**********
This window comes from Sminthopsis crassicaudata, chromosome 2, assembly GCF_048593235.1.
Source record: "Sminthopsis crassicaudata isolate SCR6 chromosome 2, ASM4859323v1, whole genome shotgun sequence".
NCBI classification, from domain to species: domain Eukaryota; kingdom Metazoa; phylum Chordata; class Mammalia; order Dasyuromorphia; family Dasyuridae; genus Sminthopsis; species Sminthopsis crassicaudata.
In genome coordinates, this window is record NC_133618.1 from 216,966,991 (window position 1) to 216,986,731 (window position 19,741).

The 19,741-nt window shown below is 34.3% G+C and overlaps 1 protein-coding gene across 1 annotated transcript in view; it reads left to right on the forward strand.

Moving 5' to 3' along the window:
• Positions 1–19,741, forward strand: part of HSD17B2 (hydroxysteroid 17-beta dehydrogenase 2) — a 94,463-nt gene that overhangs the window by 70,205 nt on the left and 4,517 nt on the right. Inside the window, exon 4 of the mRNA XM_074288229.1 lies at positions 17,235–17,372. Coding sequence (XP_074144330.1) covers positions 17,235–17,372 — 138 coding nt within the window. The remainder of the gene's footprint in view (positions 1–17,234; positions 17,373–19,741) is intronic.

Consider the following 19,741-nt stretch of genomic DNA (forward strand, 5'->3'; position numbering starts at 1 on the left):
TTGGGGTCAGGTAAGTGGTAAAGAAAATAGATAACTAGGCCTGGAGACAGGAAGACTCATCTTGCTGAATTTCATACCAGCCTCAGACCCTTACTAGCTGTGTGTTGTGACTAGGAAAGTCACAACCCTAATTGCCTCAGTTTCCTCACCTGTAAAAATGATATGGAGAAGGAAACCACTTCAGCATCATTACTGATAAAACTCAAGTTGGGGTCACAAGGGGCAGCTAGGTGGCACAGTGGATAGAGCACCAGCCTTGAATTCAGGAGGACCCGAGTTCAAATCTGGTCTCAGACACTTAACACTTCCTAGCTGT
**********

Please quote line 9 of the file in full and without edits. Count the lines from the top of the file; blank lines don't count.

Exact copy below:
TTGGGGTCAGGTAAGTGGTAAAGAAAATAGATAACTAGGCCTGGAGACAGGAAGACTCATCTTGCTGAATTTCATACCAGCCTCAGACCCTTACTAGCTGTGTGTTGTGACTAGGAAAGTCACAACCCTAATTGCCTCAGTTTCCTCACCTGTAAAAATGATATGGAGAAGGAAACCACTTCAGCATCATTACTGATAAAACTCAAGTTGGGGTCACAAGGGGCAGCTAGGTGGCACAGTGGATAGAGCACCAGCCTTGAATTCAGGAGGACCCGAGTTCAAATCTGGTCTCAGACACTTAACACTTCCTAGCTGT